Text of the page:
Stainless Steel

Stainless Steel Recycling

TKO Recycling has large convenient recycling centers accepting a wide variety of stainless steel scrap of various sizes, grades, and types.  We always paying a fair, market-competitive price for your stainless steel recycling and have you in and out within 30 minutes.

Clean Stainless Steel: No metal, no glue or paint contamination.

Clean Stainless

Clean Stainless 2 - Stainless Steal Recycling

 

 

Stainless Clean - Stainless Steel Recycling

No nuts or bolts. (Non-ferrous, meaning non-metallic.)

Stainless Steel Recycling, Stainless Clean

 

 

 

 

 

 

 

Stainless Dirty

Stainless Dirty - Stainless Steel Recycling Sacrament CA

Stainless Steel Recycling, Stainless Dirty

 

 

 

 

 

 

 

 

Stainless Dirty - Stainless Steel Recycling

Stainless Steel Recycling

Look in most homes today and you will see kitchens full of stainless steel sinks, faucets and appliances. Stainless steel, extensively used on automobiles and motorcycles, has a high appeal to consumers because it contains chromium, a steel alloy that makes it bright and shiny.  In addition to the visual appeal, chromium, commonly called chrome, is used to create stainless steel because it helps the finished product withstand corrosion.

How to Identify and Scrap Stainless Steel for Recycling

The following information is taken from http://midcityscrap.com/2013/03/learn-to-identify-and-scrap-stainless-steel/

How much is stainless steel worth? Well, it is valued at a lot more than what you would receive for more common ferrous metals, so it is worth your time and effort to determine what you’ve got before taking it in to be sold. Part of scrap metal recycling is learning how to identify the different metals you have in order to maximize your returns.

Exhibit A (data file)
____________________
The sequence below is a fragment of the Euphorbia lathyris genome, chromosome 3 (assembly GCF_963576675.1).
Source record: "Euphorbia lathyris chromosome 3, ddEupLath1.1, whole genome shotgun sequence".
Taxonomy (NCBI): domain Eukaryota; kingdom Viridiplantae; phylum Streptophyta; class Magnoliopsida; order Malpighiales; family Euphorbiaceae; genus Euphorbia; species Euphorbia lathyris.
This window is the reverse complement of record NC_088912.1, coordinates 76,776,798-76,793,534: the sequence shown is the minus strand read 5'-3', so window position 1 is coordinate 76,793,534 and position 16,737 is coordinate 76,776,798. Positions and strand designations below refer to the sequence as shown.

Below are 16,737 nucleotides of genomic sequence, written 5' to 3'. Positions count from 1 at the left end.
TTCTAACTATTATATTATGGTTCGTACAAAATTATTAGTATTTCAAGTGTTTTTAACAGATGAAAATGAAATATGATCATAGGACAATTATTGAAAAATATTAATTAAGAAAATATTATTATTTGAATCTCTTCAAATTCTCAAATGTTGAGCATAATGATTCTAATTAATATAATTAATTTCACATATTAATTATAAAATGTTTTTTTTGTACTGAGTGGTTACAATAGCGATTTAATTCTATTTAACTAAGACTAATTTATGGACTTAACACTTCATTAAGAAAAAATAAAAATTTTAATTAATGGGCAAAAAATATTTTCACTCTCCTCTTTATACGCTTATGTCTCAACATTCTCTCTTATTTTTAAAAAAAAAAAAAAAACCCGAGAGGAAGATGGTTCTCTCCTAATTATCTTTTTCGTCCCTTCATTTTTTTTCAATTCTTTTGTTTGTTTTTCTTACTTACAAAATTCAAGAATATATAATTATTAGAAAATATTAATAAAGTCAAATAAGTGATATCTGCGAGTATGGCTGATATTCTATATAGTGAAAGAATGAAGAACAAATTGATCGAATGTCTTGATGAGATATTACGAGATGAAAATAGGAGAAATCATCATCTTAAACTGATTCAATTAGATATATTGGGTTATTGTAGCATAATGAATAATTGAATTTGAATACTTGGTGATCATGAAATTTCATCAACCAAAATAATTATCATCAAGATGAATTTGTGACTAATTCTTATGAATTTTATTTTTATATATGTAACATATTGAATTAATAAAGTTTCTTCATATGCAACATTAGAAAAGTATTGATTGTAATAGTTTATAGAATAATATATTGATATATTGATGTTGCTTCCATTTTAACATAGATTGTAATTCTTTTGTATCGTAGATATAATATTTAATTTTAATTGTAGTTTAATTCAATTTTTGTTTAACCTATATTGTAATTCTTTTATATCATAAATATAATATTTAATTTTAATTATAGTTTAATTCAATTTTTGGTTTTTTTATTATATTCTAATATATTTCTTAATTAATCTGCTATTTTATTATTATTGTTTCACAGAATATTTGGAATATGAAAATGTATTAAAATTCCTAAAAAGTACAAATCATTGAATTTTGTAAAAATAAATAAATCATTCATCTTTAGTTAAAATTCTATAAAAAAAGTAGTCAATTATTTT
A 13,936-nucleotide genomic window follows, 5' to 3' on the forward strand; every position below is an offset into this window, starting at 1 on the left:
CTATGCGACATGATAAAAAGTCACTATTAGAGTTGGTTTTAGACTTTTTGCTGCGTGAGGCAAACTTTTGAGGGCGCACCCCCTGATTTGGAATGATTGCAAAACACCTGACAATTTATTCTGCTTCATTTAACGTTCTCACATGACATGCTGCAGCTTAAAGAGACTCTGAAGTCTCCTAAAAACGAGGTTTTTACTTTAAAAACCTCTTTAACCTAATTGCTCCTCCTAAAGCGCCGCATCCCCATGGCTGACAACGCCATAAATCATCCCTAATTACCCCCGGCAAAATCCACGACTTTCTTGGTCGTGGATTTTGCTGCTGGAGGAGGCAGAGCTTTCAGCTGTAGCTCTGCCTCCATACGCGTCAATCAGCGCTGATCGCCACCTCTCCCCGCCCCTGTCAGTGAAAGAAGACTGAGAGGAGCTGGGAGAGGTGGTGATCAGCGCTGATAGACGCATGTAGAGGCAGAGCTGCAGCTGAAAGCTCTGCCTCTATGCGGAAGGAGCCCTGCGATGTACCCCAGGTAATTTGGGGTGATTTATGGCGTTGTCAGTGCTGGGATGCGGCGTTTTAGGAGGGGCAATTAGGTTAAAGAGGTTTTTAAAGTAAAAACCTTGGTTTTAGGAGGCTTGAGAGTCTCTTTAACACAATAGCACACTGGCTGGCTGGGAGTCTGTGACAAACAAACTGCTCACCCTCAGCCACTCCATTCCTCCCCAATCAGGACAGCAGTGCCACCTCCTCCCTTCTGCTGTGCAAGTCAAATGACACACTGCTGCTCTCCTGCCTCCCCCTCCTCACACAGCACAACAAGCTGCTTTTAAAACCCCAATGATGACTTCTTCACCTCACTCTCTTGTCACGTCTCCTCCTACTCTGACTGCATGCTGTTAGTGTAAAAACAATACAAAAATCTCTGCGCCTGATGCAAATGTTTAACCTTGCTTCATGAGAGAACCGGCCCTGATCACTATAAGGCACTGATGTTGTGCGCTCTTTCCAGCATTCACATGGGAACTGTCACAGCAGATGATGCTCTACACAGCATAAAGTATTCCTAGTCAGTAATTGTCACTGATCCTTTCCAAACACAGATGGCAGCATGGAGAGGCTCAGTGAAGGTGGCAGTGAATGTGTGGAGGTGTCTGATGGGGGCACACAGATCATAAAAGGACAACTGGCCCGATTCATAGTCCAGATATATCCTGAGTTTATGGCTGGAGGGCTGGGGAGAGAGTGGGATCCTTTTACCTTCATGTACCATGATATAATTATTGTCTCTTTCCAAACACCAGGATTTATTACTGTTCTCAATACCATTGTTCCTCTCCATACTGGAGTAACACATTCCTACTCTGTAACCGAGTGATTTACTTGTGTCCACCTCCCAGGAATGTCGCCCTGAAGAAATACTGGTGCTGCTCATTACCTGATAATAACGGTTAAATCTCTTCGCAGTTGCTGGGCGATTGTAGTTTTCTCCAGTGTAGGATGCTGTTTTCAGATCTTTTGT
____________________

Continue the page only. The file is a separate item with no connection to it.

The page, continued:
Magnetic and Non-Magnetic

You will find as you gain more experience in stainless steel recycling, that this unique metal can be either magnetic or non-magnetic. This makes it difficult for folks that are new to scrapping to identify it compared to aluminum or other scrap metals. The alloy make-up of the stainless steel will determine if it is magnetic or non-magnetic. Chromium negates the magnetic properties of nickel and iron, making the stainless steel non-magnetic. Three things to know about stainless steel:

Stainless steel that contains nickel will sometimes be magnetic.

An alloy made of nickel and chromium will, in most cases, not be magnetic.

An alloy made of nickel and copper will also not be magnetic in most cases.

The Aluminum Confusion

Even for seasoned scrappers, identifying stainless steel from aluminum can be confusing. There are a couple of tests that can be done to make sure. Don’t just do one. If you aren’t 100% positive, make sure you do all of them if recycling stainless steel is your primary objective.

Test #1 – First hit the metal with a magnet. If it sticks to the item, it is not going to be aluminum, but will most likely be steel or a special type of stainless steel known as 400 grade. This should be your first step in identifying stainless steel from other types of scrap metal.